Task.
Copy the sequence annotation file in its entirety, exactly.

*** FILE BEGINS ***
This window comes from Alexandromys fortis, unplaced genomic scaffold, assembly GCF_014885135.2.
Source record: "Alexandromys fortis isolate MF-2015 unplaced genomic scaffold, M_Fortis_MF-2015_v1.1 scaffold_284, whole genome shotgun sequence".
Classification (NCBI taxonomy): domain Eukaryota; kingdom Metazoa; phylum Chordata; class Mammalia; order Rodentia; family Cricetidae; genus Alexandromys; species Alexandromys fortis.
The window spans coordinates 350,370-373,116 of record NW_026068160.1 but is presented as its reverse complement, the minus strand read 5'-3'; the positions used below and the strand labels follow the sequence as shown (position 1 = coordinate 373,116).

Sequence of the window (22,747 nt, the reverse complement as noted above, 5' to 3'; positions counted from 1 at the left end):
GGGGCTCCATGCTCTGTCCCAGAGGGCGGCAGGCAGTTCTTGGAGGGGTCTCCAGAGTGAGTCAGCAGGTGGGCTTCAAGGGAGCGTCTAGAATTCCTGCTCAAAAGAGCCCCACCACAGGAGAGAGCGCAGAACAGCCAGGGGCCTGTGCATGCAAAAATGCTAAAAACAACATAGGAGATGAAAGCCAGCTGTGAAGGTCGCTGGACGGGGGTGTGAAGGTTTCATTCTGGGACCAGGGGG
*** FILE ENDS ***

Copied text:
This window comes from Alexandromys fortis, unplaced genomic scaffold, assembly GCF_014885135.2.
Source record: "Alexandromys fortis isolate MF-2015 unplaced genomic scaffold, M_Fortis_MF-2015_v1.1 scaffold_284, whole genome shotgun sequence".
Classification (NCBI taxonomy): domain Eukaryota; kingdom Metazoa; phylum Chordata; class Mammalia; order Rodentia; family Cricetidae; genus Alexandromys; species Alexandromys fortis.
The window spans coordinates 350,370-373,116 of record NW_026068160.1 but is presented as its reverse complement, the minus strand read 5'-3'; the positions used below and the strand labels follow the sequence as shown (position 1 = coordinate 373,116).

Sequence of the window (22,747 nt, the reverse complement as noted above, 5' to 3'; positions counted from 1 at the left end):
GGGGCTCCATGCTCTGTCCCAGAGGGCGGCAGGCAGTTCTTGGAGGGGTCTCCAGAGTGAGTCAGCAGGTGGGCTTCAAGGGAGCGTCTAGAATTCCTGCTCAAAAGAGCCCCACCACAGGAGAGAGCGCAGAACAGCCAGGGGCCTGTGCATGCAAAAATGCTAAAAACAACATAGGAGATGAAAGCCAGCTGTGAAGGTCGCTGGACGGGGGTGTGAAGGTTTCATTCTGGGACCAGGGGG